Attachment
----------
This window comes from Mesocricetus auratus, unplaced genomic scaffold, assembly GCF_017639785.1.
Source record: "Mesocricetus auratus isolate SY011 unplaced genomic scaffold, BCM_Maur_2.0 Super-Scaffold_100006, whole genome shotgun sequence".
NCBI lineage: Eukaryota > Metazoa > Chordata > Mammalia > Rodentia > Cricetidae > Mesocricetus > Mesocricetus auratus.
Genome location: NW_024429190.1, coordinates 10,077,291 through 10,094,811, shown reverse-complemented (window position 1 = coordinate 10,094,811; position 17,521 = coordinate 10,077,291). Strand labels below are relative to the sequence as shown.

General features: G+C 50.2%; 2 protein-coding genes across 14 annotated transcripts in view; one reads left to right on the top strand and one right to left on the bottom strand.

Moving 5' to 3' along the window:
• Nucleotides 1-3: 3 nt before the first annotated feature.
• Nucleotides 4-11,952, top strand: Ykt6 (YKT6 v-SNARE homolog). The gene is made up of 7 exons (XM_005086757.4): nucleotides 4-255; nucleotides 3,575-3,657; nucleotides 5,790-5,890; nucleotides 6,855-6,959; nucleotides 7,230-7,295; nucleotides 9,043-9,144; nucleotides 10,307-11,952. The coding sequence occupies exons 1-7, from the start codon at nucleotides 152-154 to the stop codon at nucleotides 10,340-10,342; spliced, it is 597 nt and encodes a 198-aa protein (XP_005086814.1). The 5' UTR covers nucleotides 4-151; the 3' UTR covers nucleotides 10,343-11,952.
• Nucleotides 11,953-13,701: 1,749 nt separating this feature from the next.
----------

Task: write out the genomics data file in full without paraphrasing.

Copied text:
This window comes from Mesocricetus auratus, unplaced genomic scaffold, assembly GCF_017639785.1.
Source record: "Mesocricetus auratus isolate SY011 unplaced genomic scaffold, BCM_Maur_2.0 Super-Scaffold_100006, whole genome shotgun sequence".
NCBI lineage: Eukaryota > Metazoa > Chordata > Mammalia > Rodentia > Cricetidae > Mesocricetus > Mesocricetus auratus.
Genome location: NW_024429190.1, coordinates 10,077,291 through 10,094,811, shown reverse-complemented (window position 1 = coordinate 10,094,811; position 17,521 = coordinate 10,077,291). Strand labels below are relative to the sequence as shown.

General features: G+C 50.2%; 2 protein-coding genes across 14 annotated transcripts in view; one reads left to right on the top strand and one right to left on the bottom strand.

Moving 5' to 3' along the window:
• Nucleotides 1-3: 3 nt before the first annotated feature.
• Nucleotides 4-11,952, top strand: Ykt6 (YKT6 v-SNARE homolog). The gene is made up of 7 exons (XM_005086757.4): nucleotides 4-255; nucleotides 3,575-3,657; nucleotides 5,790-5,890; nucleotides 6,855-6,959; nucleotides 7,230-7,295; nucleotides 9,043-9,144; nucleotides 10,307-11,952. The coding sequence occupies exons 1-7, from the start codon at nucleotides 152-154 to the stop codon at nucleotides 10,340-10,342; spliced, it is 597 nt and encodes a 198-aa protein (XP_005086814.1). The 5' UTR covers nucleotides 4-151; the 3' UTR covers nucleotides 10,343-11,952.
• Nucleotides 11,953-13,701: 1,749 nt separating this feature from the next.